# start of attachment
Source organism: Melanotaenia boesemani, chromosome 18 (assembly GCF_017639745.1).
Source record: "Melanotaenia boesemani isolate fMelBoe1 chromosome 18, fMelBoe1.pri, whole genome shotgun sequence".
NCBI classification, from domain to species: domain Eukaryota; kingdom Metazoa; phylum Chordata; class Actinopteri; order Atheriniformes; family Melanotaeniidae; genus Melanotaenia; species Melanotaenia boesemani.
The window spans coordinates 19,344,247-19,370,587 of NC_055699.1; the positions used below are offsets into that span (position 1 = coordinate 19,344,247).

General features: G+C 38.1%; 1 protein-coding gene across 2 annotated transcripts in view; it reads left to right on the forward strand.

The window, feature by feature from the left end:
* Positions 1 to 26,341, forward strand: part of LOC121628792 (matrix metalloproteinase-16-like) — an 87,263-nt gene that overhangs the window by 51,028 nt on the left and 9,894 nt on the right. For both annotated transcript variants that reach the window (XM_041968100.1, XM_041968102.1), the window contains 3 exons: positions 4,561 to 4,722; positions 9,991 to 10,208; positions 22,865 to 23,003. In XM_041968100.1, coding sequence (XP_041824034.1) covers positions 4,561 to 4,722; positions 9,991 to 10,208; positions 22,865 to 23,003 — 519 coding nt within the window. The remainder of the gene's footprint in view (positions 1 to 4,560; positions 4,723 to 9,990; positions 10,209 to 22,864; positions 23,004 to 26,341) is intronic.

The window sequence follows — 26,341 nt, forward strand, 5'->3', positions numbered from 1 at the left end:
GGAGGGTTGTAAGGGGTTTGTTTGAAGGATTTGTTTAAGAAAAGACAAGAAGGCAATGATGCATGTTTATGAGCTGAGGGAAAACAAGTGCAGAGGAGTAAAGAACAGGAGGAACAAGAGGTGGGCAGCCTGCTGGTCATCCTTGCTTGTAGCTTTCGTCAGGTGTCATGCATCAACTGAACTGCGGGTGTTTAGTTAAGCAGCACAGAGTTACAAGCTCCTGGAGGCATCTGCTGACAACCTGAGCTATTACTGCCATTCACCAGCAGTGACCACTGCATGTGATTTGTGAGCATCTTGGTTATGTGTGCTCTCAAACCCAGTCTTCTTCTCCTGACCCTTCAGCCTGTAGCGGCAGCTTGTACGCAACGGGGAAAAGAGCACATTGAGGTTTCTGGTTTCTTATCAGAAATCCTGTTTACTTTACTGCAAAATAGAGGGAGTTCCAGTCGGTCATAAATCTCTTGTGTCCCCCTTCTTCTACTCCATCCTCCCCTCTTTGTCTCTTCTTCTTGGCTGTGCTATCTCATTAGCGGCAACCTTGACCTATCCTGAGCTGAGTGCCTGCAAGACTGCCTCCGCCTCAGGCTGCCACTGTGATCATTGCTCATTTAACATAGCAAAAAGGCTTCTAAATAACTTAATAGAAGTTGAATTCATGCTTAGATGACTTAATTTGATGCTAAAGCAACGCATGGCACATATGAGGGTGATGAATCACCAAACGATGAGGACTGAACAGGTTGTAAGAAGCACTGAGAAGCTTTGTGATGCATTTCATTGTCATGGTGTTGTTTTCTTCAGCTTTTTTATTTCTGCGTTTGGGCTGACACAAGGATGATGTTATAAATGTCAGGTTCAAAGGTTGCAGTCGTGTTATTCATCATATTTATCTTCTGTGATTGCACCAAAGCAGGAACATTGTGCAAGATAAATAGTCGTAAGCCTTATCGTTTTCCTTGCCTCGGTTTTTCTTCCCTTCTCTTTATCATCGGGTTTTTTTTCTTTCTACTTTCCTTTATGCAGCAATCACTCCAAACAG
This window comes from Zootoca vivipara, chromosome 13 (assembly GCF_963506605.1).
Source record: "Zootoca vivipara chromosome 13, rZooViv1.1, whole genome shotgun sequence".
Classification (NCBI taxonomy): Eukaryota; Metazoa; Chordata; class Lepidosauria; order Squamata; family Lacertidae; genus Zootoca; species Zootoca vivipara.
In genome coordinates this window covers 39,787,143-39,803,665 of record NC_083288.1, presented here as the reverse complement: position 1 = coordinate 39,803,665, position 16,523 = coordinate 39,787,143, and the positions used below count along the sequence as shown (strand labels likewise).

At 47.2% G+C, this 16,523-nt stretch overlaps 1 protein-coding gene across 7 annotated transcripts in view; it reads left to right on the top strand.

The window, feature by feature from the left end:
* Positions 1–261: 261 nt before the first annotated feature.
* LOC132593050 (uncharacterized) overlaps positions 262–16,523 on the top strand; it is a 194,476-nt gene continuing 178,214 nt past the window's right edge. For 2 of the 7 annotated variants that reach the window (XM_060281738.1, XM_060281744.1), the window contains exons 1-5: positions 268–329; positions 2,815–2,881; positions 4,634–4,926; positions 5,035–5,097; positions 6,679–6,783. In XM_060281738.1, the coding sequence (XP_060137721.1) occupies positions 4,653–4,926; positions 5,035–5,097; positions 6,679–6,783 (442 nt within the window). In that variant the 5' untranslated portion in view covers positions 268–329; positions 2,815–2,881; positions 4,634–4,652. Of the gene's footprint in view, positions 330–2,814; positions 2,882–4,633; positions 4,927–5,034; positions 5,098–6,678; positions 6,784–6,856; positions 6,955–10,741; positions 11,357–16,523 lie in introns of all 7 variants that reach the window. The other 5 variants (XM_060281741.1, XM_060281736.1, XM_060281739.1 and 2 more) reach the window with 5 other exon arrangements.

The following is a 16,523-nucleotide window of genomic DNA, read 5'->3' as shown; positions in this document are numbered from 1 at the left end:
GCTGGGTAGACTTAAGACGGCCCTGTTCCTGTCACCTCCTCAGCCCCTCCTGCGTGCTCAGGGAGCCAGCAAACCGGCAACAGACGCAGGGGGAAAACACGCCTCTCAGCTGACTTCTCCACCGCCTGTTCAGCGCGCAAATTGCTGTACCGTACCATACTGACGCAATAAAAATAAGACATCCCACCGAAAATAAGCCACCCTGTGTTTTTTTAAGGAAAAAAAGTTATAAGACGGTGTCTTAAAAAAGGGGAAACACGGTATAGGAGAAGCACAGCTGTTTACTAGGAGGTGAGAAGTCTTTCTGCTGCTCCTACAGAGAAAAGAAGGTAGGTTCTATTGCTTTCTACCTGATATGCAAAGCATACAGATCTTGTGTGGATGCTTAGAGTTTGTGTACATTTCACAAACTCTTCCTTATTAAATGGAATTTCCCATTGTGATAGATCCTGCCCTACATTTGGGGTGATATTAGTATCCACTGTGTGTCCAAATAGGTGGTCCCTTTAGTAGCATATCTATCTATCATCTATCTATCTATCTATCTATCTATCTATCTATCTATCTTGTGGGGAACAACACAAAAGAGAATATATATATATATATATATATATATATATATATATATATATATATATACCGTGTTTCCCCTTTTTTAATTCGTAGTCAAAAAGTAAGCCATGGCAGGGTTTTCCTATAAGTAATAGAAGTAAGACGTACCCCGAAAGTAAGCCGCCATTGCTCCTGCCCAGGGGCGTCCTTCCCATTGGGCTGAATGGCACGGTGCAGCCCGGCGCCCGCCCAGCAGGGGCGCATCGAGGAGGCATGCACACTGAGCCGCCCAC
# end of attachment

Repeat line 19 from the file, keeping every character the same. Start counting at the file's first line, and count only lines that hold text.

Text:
GCTGGGTAGACTTAAGACGGCCCTGTTCCTGTCACCTCCTCAGCCCCTCCTGCGTGCTCAGGGAGCCAGCAAACCGGCAACAGACGCAGGGGGAAAACACGCCTCTCAGCTGACTTCTCCACCGCCTGTTCAGCGCGCAAATTGCTGTACCGTACCATACTGACGCAATAAAAATAAGACATCCCACCGAAAATAAGCCACCCTGTGTTTTTTTAAGGAAAAAAAGTTATAAGACGGTGTCTTAAAAAAGGGGAAACACGGTATAGGAGAAGCACAGCTGTTTACTAGGAGGTGAGAAGTCTTTCTGCTGCTCCTACAGAGAAAAGAAGGTAGGTTCTATTGCTTTCTACCTGATATGCAAAGCATACAGATCTTGTGTGGATGCTTAGAGTTTGTGTACATTTCACAAACTCTTCCTTATTAAATGGAATTTCCCATTGTGATAGATCCTGCCCTACATTTGGGGTGATATTAGTATCCACTGTGTGTCCAAATAGGTGGTCCCTTTAGTAGCATATCTATCTATCATCTATCTATCTATCTATCTATCTATCTATCTATCTATCTTGTGGGGAACAACACAAAAGAGAATATATATATATATATATATATATATATATATATATATATATATATATACCGTGTTTCCCCTTTTTTAATTCGTAGTCAAAAAGTAAGCCATGGCAGGGTTTTCCTATAAGTAATAGAAGTAAGACGTACCCCGAAAGTAAGCCGCCATTGCTCCTGCCCAGGGGCGTCCTTCCCATTGGGCTGAATGGCACGGTGCAGCCCGGCGCCCGCCCAGCAGGGGCGCATCGAGGAGGCATGCACACTGAGCCGCCCAC